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Mandated Nurse Patient Ratios: Does It Save Lives - Article Example

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Mandated Nurse Patient Ratios: Does it saves lives? Nurses are the backbone of any health care setting and patient outcomes to a large extent depend on them (Nettina, 2006). It is obvious that outcomes of any treatment, especially in an in-patient setting, be it ward or any critical care unit is dependent on the expertise and the availability of nursing support…
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Mandated Nurse Patient Ratios: Does It Save Lives
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"Mandated Nurse Patient Ratios: Does It Save Lives"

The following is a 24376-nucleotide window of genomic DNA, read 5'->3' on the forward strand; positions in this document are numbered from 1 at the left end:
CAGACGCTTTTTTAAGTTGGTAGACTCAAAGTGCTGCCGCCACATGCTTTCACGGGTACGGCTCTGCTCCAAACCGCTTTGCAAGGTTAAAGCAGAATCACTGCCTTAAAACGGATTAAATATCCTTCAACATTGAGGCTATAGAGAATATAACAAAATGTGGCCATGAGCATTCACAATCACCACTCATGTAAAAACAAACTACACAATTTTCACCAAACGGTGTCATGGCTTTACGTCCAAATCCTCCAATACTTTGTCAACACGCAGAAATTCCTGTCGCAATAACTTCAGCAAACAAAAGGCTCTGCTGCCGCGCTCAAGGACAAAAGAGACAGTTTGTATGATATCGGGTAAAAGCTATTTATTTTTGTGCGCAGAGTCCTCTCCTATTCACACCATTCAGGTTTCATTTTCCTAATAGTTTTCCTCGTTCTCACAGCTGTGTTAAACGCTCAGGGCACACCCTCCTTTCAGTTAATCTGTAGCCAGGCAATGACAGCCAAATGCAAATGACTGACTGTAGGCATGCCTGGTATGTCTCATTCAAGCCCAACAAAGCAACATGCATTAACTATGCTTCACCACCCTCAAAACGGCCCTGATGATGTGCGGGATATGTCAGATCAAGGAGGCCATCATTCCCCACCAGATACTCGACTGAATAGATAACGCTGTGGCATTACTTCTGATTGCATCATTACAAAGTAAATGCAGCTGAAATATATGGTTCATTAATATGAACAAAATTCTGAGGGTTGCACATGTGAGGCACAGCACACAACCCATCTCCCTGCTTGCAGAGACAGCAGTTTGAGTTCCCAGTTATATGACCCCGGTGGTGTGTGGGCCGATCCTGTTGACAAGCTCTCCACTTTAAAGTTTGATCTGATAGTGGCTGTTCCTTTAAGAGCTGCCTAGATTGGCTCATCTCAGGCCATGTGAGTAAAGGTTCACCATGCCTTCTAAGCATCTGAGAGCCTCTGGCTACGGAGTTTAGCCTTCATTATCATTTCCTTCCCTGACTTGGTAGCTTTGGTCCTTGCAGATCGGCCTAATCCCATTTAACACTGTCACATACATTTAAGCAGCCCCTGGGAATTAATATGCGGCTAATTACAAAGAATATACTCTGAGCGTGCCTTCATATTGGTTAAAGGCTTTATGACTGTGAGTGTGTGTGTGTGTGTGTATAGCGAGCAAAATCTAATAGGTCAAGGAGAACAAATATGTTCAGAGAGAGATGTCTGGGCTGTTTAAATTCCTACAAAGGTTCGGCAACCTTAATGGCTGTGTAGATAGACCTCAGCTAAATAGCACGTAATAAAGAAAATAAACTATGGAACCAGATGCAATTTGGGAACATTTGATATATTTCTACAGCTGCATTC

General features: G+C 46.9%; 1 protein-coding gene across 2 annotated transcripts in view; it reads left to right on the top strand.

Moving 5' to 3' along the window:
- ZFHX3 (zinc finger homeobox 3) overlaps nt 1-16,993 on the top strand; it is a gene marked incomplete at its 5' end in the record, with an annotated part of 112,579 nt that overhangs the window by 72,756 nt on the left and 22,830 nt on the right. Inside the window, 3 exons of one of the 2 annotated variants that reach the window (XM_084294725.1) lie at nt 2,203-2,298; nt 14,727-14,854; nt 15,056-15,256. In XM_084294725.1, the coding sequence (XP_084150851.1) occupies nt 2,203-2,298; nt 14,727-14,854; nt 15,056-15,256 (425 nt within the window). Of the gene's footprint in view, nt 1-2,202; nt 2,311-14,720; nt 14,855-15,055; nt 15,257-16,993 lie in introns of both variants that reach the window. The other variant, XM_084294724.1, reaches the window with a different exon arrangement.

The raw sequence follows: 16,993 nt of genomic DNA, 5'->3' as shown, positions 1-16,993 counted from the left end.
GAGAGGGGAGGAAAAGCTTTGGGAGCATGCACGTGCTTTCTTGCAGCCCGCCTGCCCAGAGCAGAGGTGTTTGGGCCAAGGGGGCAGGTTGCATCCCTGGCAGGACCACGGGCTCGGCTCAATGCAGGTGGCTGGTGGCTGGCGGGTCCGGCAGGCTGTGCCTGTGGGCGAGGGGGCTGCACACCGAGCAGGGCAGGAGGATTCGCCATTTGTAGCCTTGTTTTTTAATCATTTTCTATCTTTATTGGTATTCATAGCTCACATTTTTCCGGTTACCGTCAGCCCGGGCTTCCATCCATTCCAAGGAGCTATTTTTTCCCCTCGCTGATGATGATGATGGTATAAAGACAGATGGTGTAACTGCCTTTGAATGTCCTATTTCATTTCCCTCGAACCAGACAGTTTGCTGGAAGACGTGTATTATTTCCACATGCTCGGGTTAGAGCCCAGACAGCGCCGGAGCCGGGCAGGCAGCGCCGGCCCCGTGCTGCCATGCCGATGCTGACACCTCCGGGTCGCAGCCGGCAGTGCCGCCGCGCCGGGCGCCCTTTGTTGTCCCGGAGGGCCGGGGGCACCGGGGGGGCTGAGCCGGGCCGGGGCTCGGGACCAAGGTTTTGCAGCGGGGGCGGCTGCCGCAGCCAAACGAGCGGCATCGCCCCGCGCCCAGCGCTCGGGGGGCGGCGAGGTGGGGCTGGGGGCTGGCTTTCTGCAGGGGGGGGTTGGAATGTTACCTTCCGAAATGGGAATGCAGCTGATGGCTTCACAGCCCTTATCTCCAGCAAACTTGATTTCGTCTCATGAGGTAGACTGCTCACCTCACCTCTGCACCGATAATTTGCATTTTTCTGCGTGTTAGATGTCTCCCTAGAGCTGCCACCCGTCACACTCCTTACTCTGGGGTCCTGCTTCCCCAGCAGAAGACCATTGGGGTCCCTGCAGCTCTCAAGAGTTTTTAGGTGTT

Download file to see previous pages Based on such studies, several changes in nursing management and nurse-sensitive quality measures have occurred like pay-for-performance and healthcare public reporting. Some regulatory interventions like the California's legislation of 1999 mandated minimum nurse staffing ratios to ensure patient safety. However, which is the most appropriate nurse-patient ratio is a much debated topic and the ambiguity is because of varied sources which are available, different levels of outcome analysis, methodological variations like risk adjustment, model specification and variables control (Patrician et al, 2011). In the US, for the purpose of staffing data, hospital payroll data and American Hospital Association have been used as administrative sources, but these sources do not differentiate inpatient nurses from outpatient nurses and do not differentiate direct care hours from non-care hours (Patrician et al, 2011). Also, daily variability in staffing and shift variability are also not addressed. Another important aspect is that in aggregated staffing data, there will be masking of lower-staffed units and all these limitations are important confounding factors to attribute discrete adverse patient-related events to indicators specific to nurse staffing (Patrician et al, 2011). Thus, to determine whether nurse staffing influences patient outcomes, it is very important to conduct proper research for evidence based practice. In this study, a short literature review is done to ascertain the association between nurse staffing and patient outcomes or adverse patient events. According to Laskowski-Jones (2011) "staffing decisions shouldn't be made in a vacuum. Sources that can help us plan staffing models or determine appropriate nurse-to-patient ratios include standards defined by professional nursing organizations and regulatory agencies, and benchmarks from the American Nurses Association's National Database of Nursing Quality Indicators." Patrician et al (2011) conducted a multihospital, longitudinal study to ascertain the relationship between nurse staffing and adverse patient events that are temporally distinct, in the sense, events which occur during a specific time. the assumption in the study was that adverse events in the hospital occur in the absence of adequate staffing during a particular shift. generally, staffing is scheduled by shift and is adjusted based on worlkload during a particular shift. hence, in this study, shift was selected as a "unit of analysis" for the purpose of investigation of association between staffing and various adverse patient events like falls with or without injury, medication errors, etc. In this study, it was evident that staffing during a particular shift is related to risk of adverse events and it is not only the number of staffing, but also the skills of the nurses that is important. For example, in this study, it was found that a 10 percent decrease in RN skill mix was associated with 36 percent increase in risk of falls. This study is fraught with some limitations. One is the researchers used incident reports for primary outcome variables and under-reported incidents are thus not included in the outcomes. Under-reporting can occur because of fear of litigation and also fear of administrative reprisal. Another major limitation is the risk of patient ...Download file to see next pagesRead More
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